Let Freedom Ring: A Documentary History of the Modern Civil Rights Movement

Let Freedom Ring: A Documentary History of the Modern Civil Rights Movement

Let Freedom Ring: A Documentary History of the Modern Civil Rights Movement

Let Freedom Ring: A Documentary History of the Modern Civil Rights Movement

Synopsis

This book traces the story of the civil rights movement through the written and spoken words of those who participated in it. It includes both classic texts, such as Martin Luther King, Jr.'s "I Have a Dream" speech and his "Letter from Birmingham Jail," and lesser-known gems, such as Robert Moses' "Letter from a Mississippi Jail Cell" and James Lawson's address to SNCC's 1960 founding meeting. "This is a documentary collection that has been needed for a long time. The burgeoning interest in the civil rights movement argues for such a work, and the need to have the experience of the movement in the participants' own words demands it. Words counted during the civil rights movement, and Levy's collection . . . is the best and most accessible." Randall M. Miller Professor of History Director of American Studies Saint Joseph's University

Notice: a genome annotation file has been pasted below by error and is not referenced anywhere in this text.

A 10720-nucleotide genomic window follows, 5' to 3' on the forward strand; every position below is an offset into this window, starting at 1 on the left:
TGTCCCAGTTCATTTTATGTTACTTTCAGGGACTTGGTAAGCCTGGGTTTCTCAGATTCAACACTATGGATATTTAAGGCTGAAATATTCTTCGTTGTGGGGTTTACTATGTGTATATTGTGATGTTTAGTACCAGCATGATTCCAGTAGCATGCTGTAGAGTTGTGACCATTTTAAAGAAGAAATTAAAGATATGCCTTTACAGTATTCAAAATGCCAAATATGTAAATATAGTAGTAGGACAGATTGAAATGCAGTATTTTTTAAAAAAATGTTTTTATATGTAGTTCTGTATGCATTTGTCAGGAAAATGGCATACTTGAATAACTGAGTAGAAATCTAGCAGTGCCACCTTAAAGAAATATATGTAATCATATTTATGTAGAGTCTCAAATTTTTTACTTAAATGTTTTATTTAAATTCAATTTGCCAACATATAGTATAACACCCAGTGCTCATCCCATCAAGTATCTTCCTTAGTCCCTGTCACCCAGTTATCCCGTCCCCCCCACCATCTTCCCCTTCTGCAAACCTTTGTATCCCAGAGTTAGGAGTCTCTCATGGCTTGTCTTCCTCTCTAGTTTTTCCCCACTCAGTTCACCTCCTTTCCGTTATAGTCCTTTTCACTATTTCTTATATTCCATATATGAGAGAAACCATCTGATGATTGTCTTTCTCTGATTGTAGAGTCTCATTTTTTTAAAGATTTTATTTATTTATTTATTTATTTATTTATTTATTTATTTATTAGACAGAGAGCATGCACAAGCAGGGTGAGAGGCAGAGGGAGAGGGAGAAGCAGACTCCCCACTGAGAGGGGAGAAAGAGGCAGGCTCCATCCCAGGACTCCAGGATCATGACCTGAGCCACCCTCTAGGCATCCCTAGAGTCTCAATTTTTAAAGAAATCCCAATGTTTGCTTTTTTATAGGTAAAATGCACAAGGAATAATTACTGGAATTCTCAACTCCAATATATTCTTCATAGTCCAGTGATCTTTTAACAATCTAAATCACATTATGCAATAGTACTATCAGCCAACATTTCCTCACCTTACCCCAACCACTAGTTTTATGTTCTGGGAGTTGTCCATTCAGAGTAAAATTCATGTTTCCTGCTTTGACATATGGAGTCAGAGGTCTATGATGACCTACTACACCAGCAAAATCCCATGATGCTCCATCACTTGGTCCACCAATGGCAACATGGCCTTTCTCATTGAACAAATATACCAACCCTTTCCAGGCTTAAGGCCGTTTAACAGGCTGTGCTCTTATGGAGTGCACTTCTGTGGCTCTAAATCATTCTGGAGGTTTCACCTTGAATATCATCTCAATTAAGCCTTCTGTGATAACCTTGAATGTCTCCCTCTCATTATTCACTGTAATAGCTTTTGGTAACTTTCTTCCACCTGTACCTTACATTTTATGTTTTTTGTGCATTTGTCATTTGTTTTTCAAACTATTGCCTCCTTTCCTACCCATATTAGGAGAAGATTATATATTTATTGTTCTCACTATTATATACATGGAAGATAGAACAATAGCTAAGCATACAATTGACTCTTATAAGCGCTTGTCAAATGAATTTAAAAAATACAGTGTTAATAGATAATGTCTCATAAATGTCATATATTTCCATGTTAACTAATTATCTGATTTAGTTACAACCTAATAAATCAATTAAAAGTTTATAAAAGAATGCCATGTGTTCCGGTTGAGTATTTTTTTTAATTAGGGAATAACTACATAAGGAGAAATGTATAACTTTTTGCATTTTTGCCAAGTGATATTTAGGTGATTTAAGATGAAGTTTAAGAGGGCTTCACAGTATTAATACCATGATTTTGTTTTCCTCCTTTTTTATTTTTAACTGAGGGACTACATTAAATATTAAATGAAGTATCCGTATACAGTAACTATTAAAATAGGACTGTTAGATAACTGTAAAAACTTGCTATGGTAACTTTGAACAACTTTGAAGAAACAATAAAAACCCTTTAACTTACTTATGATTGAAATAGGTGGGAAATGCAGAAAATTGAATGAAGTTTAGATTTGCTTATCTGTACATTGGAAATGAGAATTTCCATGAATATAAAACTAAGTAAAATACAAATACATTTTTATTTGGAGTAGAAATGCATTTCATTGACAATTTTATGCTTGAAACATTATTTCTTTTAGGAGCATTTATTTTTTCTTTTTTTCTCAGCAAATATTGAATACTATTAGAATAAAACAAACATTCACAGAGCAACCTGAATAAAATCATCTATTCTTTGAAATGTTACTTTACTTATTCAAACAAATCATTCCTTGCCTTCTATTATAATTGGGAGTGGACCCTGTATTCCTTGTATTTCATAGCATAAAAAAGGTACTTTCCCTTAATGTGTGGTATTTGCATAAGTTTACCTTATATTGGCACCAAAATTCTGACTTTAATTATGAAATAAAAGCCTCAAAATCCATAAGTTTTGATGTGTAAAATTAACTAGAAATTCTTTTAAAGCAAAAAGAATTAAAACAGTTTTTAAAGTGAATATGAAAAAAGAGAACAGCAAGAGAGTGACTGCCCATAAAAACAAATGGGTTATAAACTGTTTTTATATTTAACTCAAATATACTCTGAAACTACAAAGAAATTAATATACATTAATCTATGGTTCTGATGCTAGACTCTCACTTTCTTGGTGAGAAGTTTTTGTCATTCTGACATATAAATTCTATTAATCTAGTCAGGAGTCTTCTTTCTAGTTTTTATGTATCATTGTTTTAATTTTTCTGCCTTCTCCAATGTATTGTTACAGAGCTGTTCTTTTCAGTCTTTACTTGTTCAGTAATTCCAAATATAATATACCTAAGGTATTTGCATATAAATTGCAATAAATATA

Excerpt

One day the South will recognize its real heroes. They will be the James Merediths, courageously and with a majestic sense of purpose facing jeering and hostile mobs... they will be old, oppressed, battered Negro women, symbolized in a 72-year-old woman of Montgomery, Alabama, who rose up with a sense of dignity and with her people decided not to ride the segregated buses, and responded to one who inquired about the tiredness with ungrammatical profundity: "My feet is tired, but my soul is rested."... One day the South will know that... they were in reality standing up for the best in the American dream and the most sacred values in our Judeo- Christian heritage....

--Martin Luther King, Jr., "Letter from Birmingham Jail"

This book traces a heroic struggle for freedom in America, the modern civil rights movement. It takes as its major premise Martin Luther King, Jr.'s pronouncement that the movement had a vast array of heroes, men and women, old and young, well-known and unknown, and that the words of these individuals, even when ungrammatical, counted. This book also seeks to display the veracity of King's argument that the modern civil rights movement stood up for the American dream and the most sacred values of western culture, that it sought to turn the ideals of the Declaration of Independence and Christian morality into a reality for all of . . .

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